Pacific Sun, commonly referred to as “PacSun” by California surfers and 90’s kids, is in financial distress. The trendy skate and surf shop with 600 stores nationwide is just one of many retailers that overestimated consumer demand and expanded too quickly. While PacSun’s President and CEO, Gary Schoenfeld, noted that the private equity firm Golden Gate Capital will help make it possible to keep operating as usual, our commercial real estate group asks – what can our commercial real estate clients learn from PacSun’s mistake?
In light of the current tightening of credit markets, it is increasingly important for commercial landlords and their attorneys to be prepared for an upswing in bankruptcy filings by distressed retail tenants.
There are three typical outcomes for landlords in the case of these large Chapter 11 retail bankruptcy filings. The debtor (a) terminates (“rejects”) the lease, (b) tries to sell the lease to a financial or strategic buyer, or (c) makes an effort to reorganize and remain in the store. Each of these alternatives have their own risks, challenges and options, and we can present you with choices and guidance as the bankruptcy process unfolds. If you suspect a tenant is in trouble, or if a tenant has filed bankruptcy, we can quickly advise you concerning how to effectively manage the situation. We will advise you concerning slow or missed rental payments, termination claims, lease assignments, how to react to a new tenant that may purchase the location and other issues.
The retail sector is witnessing an increased amount of multi-location retail tenant filings in the bankruptcy courts. Haggen, Quiksilver and Sports Authority have filed Chapter 11 just in the last six months. In light of several other large name companies like American Apparel and Wet Seal having filed for bankruptcy, PacSun is surely not be the last to join their ranks.
CH&’s real estate group has extensive experience guiding landlords in minimizing exposure for preferential transfers and preparing them to deal with the possible insolvency of their tenants. We have worked on these issues in several cases in multiple states, including Washington, Illinois, California and Delaware. We are ready to provide you with targeted legal support and we’re on your team to help you make the best choices to avoid the riptides, whirlpools and risks lurking beneath the surface.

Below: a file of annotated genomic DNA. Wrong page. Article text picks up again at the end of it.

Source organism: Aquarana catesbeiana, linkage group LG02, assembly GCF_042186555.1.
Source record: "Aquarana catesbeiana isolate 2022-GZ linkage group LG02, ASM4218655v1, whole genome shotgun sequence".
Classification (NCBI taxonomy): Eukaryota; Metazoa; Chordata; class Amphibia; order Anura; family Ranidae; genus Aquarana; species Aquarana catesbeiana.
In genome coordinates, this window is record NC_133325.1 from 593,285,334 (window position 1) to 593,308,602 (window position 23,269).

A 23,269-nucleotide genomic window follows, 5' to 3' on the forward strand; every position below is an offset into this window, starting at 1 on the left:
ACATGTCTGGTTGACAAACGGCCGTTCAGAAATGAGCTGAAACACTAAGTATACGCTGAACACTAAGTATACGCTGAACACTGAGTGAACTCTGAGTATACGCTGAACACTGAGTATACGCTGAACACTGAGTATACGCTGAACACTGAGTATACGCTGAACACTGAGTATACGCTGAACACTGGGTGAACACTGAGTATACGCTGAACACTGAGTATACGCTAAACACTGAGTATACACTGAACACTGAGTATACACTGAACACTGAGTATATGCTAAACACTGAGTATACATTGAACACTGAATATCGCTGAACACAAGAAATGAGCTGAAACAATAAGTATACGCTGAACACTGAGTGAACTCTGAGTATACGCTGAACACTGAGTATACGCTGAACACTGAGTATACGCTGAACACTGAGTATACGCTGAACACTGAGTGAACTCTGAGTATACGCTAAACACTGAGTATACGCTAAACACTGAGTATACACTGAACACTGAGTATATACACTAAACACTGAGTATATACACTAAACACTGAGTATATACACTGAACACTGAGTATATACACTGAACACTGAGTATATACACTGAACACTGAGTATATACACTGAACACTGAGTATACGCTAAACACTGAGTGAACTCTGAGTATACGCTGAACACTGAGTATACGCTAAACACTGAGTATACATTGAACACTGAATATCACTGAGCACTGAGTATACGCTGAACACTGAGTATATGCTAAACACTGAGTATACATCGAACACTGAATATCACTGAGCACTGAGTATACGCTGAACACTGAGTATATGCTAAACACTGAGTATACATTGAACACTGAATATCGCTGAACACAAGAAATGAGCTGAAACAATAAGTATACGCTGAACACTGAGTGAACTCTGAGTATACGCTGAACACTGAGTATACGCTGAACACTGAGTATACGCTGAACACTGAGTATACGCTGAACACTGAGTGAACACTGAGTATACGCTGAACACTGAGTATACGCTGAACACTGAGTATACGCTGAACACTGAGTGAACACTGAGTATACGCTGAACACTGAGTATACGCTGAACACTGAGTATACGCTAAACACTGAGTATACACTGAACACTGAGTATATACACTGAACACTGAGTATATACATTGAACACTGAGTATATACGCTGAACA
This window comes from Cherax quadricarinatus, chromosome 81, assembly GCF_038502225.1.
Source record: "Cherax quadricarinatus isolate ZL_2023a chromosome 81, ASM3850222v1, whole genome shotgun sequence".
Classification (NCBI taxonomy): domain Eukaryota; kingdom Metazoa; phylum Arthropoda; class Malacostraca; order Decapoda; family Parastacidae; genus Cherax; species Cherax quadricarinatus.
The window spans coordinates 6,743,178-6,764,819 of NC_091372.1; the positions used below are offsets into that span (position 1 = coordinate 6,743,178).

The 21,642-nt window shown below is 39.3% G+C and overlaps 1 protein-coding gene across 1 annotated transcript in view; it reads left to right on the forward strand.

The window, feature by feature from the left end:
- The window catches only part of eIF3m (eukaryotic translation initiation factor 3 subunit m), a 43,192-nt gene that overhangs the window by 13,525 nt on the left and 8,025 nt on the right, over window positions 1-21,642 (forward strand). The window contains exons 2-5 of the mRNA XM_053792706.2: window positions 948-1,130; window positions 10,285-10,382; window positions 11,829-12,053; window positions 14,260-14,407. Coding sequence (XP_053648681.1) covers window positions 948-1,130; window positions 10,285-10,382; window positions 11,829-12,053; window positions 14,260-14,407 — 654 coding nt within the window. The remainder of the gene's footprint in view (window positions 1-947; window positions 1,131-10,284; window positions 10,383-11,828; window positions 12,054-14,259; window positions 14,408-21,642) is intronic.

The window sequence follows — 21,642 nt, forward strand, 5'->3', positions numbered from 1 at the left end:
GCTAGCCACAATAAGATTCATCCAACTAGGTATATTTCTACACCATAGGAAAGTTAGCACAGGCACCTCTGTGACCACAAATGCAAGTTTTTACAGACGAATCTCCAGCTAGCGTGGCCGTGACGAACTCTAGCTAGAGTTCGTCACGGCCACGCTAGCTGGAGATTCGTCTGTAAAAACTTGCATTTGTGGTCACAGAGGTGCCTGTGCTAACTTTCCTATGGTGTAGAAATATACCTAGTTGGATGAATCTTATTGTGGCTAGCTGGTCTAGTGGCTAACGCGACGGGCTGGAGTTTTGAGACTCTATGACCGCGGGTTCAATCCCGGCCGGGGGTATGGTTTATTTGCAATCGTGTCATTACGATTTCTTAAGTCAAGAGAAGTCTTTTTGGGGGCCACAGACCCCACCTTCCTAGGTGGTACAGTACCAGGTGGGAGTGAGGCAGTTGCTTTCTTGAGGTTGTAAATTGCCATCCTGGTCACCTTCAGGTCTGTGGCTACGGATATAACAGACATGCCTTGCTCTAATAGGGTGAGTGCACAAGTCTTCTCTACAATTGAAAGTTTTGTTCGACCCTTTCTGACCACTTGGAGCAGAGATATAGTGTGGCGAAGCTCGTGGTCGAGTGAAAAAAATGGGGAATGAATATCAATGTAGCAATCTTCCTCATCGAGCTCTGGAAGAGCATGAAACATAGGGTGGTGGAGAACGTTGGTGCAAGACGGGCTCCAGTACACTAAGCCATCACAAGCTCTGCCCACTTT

If you have questions about this or any other bankruptcy law issue, please contact Ben Ellison by email at or by phone at 206.254.4402.
In a surprising decision, on Tuesday, February 23, 2016, the United States Court of Appeals for the Ninth Circuit validated the 2011 Rule by the United States Department of Labor (DOL) prohibiting tip pooling programs that include “back of the house” employees and other workers who are not customarily and regularly tipped (e.g., cooks, dishwashers). The Ninth Circuit decision confirms the DOL’s position that the 2011 Rule applies even to restaurants that do not take a tip credit. This decision is binding in the following jurisdictions that previously relied on a different ruling: Washington, Oregon, Alaska, Idaho, Montana, Nevada, California, Arizona, Hawai’i, Guam, and Northern Mariana Islands.
The state House of Representatives may soon send noncompete agreements down the way of the dodo bird . . . toward extinction.
The House Labor and Workplace Committee voted 4-2 on Tuesday in favor of House Bill (HB) 2931, which would ban noncompete provisions from employment agreements in all but a few instances. The bill is now headed for a full House vote.
The U.S. DOL clarifies how businesses should determine whether workers are independent contractors or employees
Classifying as independent contractor or employee is based on “economic realities” of relationship, not “control” of the worker by the employer
“Economic Realities” test looks at six broad factors
The federal Department of Labor (“DOL”), the agency charged with enforcing the Fair Labor Standards Act (“FLSA”), recently published an Administrative Interpretation clarifying the test businesses must apply to determine whether workers are properly classified as independent contractors or if they are, in fact, employees. The Interpretation makes clear that “control” of the worker by the employer is not the name of the game. Rather, proper worker classification is determined by the “economic realities” of the relationship.